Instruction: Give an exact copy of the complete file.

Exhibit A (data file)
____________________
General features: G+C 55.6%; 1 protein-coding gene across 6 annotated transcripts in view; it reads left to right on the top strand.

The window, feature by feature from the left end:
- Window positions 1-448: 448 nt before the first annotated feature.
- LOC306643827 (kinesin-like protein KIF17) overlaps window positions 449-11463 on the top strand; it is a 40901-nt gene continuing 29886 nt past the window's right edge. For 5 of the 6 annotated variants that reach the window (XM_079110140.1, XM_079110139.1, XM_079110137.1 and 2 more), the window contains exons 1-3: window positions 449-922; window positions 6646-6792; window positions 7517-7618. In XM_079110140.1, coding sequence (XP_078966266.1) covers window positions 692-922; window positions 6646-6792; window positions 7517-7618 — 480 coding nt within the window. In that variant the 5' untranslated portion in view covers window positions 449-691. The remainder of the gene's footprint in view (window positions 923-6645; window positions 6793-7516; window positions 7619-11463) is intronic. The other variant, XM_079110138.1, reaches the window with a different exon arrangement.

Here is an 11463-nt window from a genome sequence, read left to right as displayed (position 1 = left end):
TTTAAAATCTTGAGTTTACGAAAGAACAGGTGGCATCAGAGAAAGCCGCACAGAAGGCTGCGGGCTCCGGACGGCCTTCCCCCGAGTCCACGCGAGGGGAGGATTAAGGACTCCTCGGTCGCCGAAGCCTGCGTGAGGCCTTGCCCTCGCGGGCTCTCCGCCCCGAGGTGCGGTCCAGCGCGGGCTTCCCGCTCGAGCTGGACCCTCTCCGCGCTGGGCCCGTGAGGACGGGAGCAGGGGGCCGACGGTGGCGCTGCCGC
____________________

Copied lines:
General features: G+C 55.6%; 1 protein-coding gene across 6 annotated transcripts in view; it reads left to right on the top strand.

The window, feature by feature from the left end:
- Window positions 1-448: 448 nt before the first annotated feature.
- LOC306643827 (kinesin-like protein KIF17) overlaps window positions 449-11463 on the top strand; it is a 40901-nt gene continuing 29886 nt past the window's right edge. For 5 of the 6 annotated variants that reach the window (XM_079110140.1, XM_079110139.1, XM_079110137.1 and 2 more), the window contains exons 1-3: window positions 449-922; window positions 6646-6792; window positions 7517-7618. In XM_079110140.1, coding sequence (XP_078966266.1) covers window positions 692-922; window positions 6646-6792; window positions 7517-7618 — 480 coding nt within the window. In that variant the 5' untranslated portion in view covers window positions 449-691. The remainder of the gene's footprint in view (window positions 923-6645; window positions 6793-7516; window positions 7619-11463) is intronic. The other variant, XM_079110138.1, reaches the window with a different exon arrangement.

Here is an 11463-nt window from a genome sequence, read left to right as displayed (position 1 = left end):
TTTAAAATCTTGAGTTTACGAAAGAACAGGTGGCATCAGAGAAAGCCGCACAGAAGGCTGCGGGCTCCGGACGGCCTTCCCCCGAGTCCACGCGAGGGGAGGATTAAGGACTCCTCGGTCGCCGAAGCCTGCGTGAGGCCTTGCCCTCGCGGGCTCTCCGCCCCGAGGTGCGGTCCAGCGCGGGCTTCCCGCTCGAGCTGGACCCTCTCCGCGCTGGGCCCGTGAGGACGGGAGCAGGGGGCCGACGGTGGCGCTGCCGC